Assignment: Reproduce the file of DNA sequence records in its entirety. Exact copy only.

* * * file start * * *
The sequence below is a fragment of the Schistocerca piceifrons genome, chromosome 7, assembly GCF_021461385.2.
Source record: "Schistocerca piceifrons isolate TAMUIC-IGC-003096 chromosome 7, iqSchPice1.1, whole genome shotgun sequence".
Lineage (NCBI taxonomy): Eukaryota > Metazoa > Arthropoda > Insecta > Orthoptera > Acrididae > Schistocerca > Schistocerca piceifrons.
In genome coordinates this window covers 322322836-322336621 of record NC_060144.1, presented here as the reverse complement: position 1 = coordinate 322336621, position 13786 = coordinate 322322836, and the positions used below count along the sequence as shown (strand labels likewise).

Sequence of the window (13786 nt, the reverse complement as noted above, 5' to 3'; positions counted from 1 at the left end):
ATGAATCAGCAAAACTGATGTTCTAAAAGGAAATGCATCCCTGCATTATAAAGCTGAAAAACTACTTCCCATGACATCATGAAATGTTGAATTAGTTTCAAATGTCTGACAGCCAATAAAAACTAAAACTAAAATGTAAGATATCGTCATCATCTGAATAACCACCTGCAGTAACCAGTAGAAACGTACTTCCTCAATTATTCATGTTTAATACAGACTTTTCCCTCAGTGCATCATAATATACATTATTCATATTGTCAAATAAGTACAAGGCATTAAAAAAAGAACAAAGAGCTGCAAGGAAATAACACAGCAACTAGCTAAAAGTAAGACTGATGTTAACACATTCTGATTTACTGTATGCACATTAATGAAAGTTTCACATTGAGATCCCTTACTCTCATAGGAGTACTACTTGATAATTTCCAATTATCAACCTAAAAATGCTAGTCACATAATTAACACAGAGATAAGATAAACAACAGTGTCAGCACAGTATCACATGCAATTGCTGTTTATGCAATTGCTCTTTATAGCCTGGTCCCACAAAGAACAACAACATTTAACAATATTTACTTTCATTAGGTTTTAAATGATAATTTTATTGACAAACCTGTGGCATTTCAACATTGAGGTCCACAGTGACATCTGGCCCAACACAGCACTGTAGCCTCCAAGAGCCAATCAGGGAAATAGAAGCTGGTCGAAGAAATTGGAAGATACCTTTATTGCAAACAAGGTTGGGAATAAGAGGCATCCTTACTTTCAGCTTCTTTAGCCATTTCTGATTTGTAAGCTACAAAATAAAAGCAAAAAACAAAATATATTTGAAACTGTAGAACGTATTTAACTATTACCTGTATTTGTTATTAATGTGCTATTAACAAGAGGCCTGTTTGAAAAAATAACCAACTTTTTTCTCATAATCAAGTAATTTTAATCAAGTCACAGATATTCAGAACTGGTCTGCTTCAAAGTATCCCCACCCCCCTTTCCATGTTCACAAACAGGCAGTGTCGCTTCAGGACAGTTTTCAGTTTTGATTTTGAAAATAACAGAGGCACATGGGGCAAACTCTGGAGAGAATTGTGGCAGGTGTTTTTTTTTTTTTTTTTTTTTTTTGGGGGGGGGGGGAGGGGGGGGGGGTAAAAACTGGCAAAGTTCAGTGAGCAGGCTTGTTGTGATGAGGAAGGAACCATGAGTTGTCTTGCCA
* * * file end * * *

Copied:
The sequence below is a fragment of the Schistocerca piceifrons genome, chromosome 7, assembly GCF_021461385.2.
Source record: "Schistocerca piceifrons isolate TAMUIC-IGC-003096 chromosome 7, iqSchPice1.1, whole genome shotgun sequence".
Lineage (NCBI taxonomy): Eukaryota > Metazoa > Arthropoda > Insecta > Orthoptera > Acrididae > Schistocerca > Schistocerca piceifrons.
In genome coordinates this window covers 322322836-322336621 of record NC_060144.1, presented here as the reverse complement: position 1 = coordinate 322336621, position 13786 = coordinate 322322836, and the positions used below count along the sequence as shown (strand labels likewise).

Sequence of the window (13786 nt, the reverse complement as noted above, 5' to 3'; positions counted from 1 at the left end):
ATGAATCAGCAAAACTGATGTTCTAAAAGGAAATGCATCCCTGCATTATAAAGCTGAAAAACTACTTCCCATGACATCATGAAATGTTGAATTAGTTTCAAATGTCTGACAGCCAATAAAAACTAAAACTAAAATGTAAGATATCGTCATCATCTGAATAACCACCTGCAGTAACCAGTAGAAACGTACTTCCTCAATTATTCATGTTTAATACAGACTTTTCCCTCAGTGCATCATAATATACATTATTCATATTGTCAAATAAGTACAAGGCATTAAAAAAAGAACAAAGAGCTGCAAGGAAATAACACAGCAACTAGCTAAAAGTAAGACTGATGTTAACACATTCTGATTTACTGTATGCACATTAATGAAAGTTTCACATTGAGATCCCTTACTCTCATAGGAGTACTACTTGATAATTTCCAATTATCAACCTAAAAATGCTAGTCACATAATTAACACAGAGATAAGATAAACAACAGTGTCAGCACAGTATCACATGCAATTGCTGTTTATGCAATTGCTCTTTATAGCCTGGTCCCACAAAGAACAACAACATTTAACAATATTTACTTTCATTAGGTTTTAAATGATAATTTTATTGACAAACCTGTGGCATTTCAACATTGAGGTCCACAGTGACATCTGGCCCAACACAGCACTGTAGCCTCCAAGAGCCAATCAGGGAAATAGAAGCTGGTCGAAGAAATTGGAAGATACCTTTATTGCAAACAAGGTTGGGAATAAGAGGCATCCTTACTTTCAGCTTCTTTAGCCATTTCTGATTTGTAAGCTACAAAATAAAAGCAAAAAACAAAATATATTTGAAACTGTAGAACGTATTTAACTATTACCTGTATTTGTTATTAATGTGCTATTAACAAGAGGCCTGTTTGAAAAAATAACCAACTTTTTTCTCATAATCAAGTAATTTTAATCAAGTCACAGATATTCAGAACTGGTCTGCTTCAAAGTATCCCCACCCCCCTTTCCATGTTCACAAACAGGCAGTGTCGCTTCAGGACAGTTTTCAGTTTTGATTTTGAAAATAACAGAGGCACATGGGGCAAACTCTGGAGAGAATTGTGGCAGGTGTTTTTTTTTTTTTTTTTTTTTTTTGGGGGGGGGGGGAGGGGGGGGGGGTAAAAACTGGCAAAGTTCAGTGAGCAGGCTTGTTGTGATGAGGAAGGAACCATGAGTTGTCTTGCCA